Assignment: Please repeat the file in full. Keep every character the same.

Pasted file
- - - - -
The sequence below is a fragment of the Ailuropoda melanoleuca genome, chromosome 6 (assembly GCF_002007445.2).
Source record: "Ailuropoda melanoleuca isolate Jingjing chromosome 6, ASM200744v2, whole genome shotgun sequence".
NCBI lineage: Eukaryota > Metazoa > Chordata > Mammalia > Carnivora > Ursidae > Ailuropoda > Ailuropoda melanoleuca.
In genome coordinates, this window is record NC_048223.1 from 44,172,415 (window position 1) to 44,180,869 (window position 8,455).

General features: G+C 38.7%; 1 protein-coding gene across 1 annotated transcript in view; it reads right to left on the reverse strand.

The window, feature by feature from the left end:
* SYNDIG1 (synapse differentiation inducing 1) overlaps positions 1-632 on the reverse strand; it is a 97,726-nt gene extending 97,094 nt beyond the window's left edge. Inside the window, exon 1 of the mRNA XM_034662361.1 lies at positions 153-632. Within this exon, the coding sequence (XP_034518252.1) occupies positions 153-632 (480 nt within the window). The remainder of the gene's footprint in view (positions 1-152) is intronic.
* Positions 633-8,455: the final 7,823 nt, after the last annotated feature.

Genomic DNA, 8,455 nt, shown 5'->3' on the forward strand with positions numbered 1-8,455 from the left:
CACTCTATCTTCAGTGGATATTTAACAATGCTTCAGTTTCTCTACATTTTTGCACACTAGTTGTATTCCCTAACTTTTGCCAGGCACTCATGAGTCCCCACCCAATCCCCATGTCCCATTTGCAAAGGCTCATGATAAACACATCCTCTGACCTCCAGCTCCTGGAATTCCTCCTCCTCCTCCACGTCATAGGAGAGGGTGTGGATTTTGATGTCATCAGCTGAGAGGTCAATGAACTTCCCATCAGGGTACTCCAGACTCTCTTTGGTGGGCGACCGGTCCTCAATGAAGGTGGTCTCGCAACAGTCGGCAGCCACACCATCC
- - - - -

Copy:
The sequence below is a fragment of the Ailuropoda melanoleuca genome, chromosome 6 (assembly GCF_002007445.2).
Source record: "Ailuropoda melanoleuca isolate Jingjing chromosome 6, ASM200744v2, whole genome shotgun sequence".
NCBI lineage: Eukaryota > Metazoa > Chordata > Mammalia > Carnivora > Ursidae > Ailuropoda > Ailuropoda melanoleuca.
In genome coordinates, this window is record NC_048223.1 from 44,172,415 (window position 1) to 44,180,869 (window position 8,455).

General features: G+C 38.7%; 1 protein-coding gene across 1 annotated transcript in view; it reads right to left on the reverse strand.

The window, feature by feature from the left end:
* SYNDIG1 (synapse differentiation inducing 1) overlaps positions 1-632 on the reverse strand; it is a 97,726-nt gene extending 97,094 nt beyond the window's left edge. Inside the window, exon 1 of the mRNA XM_034662361.1 lies at positions 153-632. Within this exon, the coding sequence (XP_034518252.1) occupies positions 153-632 (480 nt within the window). The remainder of the gene's footprint in view (positions 1-152) is intronic.
* Positions 633-8,455: the final 7,823 nt, after the last annotated feature.

Genomic DNA, 8,455 nt, shown 5'->3' on the forward strand with positions numbered 1-8,455 from the left:
CACTCTATCTTCAGTGGATATTTAACAATGCTTCAGTTTCTCTACATTTTTGCACACTAGTTGTATTCCCTAACTTTTGCCAGGCACTCATGAGTCCCCACCCAATCCCCATGTCCCATTTGCAAAGGCTCATGATAAACACATCCTCTGACCTCCAGCTCCTGGAATTCCTCCTCCTCCTCCACGTCATAGGAGAGGGTGTGGATTTTGATGTCATCAGCTGAGAGGTCAATGAACTTCCCATCAGGGTACTCCAGACTCTCTTTGGTGGGCGACCGGTCCTCAATGAAGGTGGTCTCGCAACAGTCGGCAGCCACACCATCC